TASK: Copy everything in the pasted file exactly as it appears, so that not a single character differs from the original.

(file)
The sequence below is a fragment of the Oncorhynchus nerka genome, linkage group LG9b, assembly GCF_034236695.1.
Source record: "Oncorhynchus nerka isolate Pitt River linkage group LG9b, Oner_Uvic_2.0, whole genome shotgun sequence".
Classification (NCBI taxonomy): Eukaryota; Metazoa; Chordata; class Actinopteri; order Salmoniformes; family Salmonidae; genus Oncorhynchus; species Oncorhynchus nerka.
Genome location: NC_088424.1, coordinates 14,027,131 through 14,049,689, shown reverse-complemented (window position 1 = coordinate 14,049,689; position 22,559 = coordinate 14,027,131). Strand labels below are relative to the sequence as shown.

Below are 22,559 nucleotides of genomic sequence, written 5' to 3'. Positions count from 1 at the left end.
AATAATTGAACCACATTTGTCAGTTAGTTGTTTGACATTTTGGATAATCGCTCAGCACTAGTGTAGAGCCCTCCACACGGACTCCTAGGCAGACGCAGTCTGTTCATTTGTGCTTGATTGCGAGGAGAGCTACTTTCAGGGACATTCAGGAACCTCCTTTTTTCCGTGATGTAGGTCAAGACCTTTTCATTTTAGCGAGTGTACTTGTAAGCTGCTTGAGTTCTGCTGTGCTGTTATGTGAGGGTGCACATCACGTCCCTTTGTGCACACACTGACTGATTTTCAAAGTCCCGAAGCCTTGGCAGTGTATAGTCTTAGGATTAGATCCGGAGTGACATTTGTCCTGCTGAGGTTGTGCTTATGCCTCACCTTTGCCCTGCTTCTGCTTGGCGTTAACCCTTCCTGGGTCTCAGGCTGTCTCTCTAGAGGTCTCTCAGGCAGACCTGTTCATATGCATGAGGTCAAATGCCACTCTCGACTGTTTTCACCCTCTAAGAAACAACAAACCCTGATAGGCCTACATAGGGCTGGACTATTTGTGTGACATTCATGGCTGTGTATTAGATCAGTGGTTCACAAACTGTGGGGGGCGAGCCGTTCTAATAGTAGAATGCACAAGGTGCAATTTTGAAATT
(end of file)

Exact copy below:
The sequence below is a fragment of the Oncorhynchus nerka genome, linkage group LG9b, assembly GCF_034236695.1.
Source record: "Oncorhynchus nerka isolate Pitt River linkage group LG9b, Oner_Uvic_2.0, whole genome shotgun sequence".
Classification (NCBI taxonomy): Eukaryota; Metazoa; Chordata; class Actinopteri; order Salmoniformes; family Salmonidae; genus Oncorhynchus; species Oncorhynchus nerka.
Genome location: NC_088424.1, coordinates 14,027,131 through 14,049,689, shown reverse-complemented (window position 1 = coordinate 14,049,689; position 22,559 = coordinate 14,027,131). Strand labels below are relative to the sequence as shown.

Below are 22,559 nucleotides of genomic sequence, written 5' to 3'. Positions count from 1 at the left end.
AATAATTGAACCACATTTGTCAGTTAGTTGTTTGACATTTTGGATAATCGCTCAGCACTAGTGTAGAGCCCTCCACACGGACTCCTAGGCAGACGCAGTCTGTTCATTTGTGCTTGATTGCGAGGAGAGCTACTTTCAGGGACATTCAGGAACCTCCTTTTTTCCGTGATGTAGGTCAAGACCTTTTCATTTTAGCGAGTGTACTTGTAAGCTGCTTGAGTTCTGCTGTGCTGTTATGTGAGGGTGCACATCACGTCCCTTTGTGCACACACTGACTGATTTTCAAAGTCCCGAAGCCTTGGCAGTGTATAGTCTTAGGATTAGATCCGGAGTGACATTTGTCCTGCTGAGGTTGTGCTTATGCCTCACCTTTGCCCTGCTTCTGCTTGGCGTTAACCCTTCCTGGGTCTCAGGCTGTCTCTCTAGAGGTCTCTCAGGCAGACCTGTTCATATGCATGAGGTCAAATGCCACTCTCGACTGTTTTCACCCTCTAAGAAACAACAAACCCTGATAGGCCTACATAGGGCTGGACTATTTGTGTGACATTCATGGCTGTGTATTAGATCAGTGGTTCACAAACTGTGGGGGGCGAGCCGTTCTAATAGTAGAATGCACAAGGTGCAATTTTGAAATT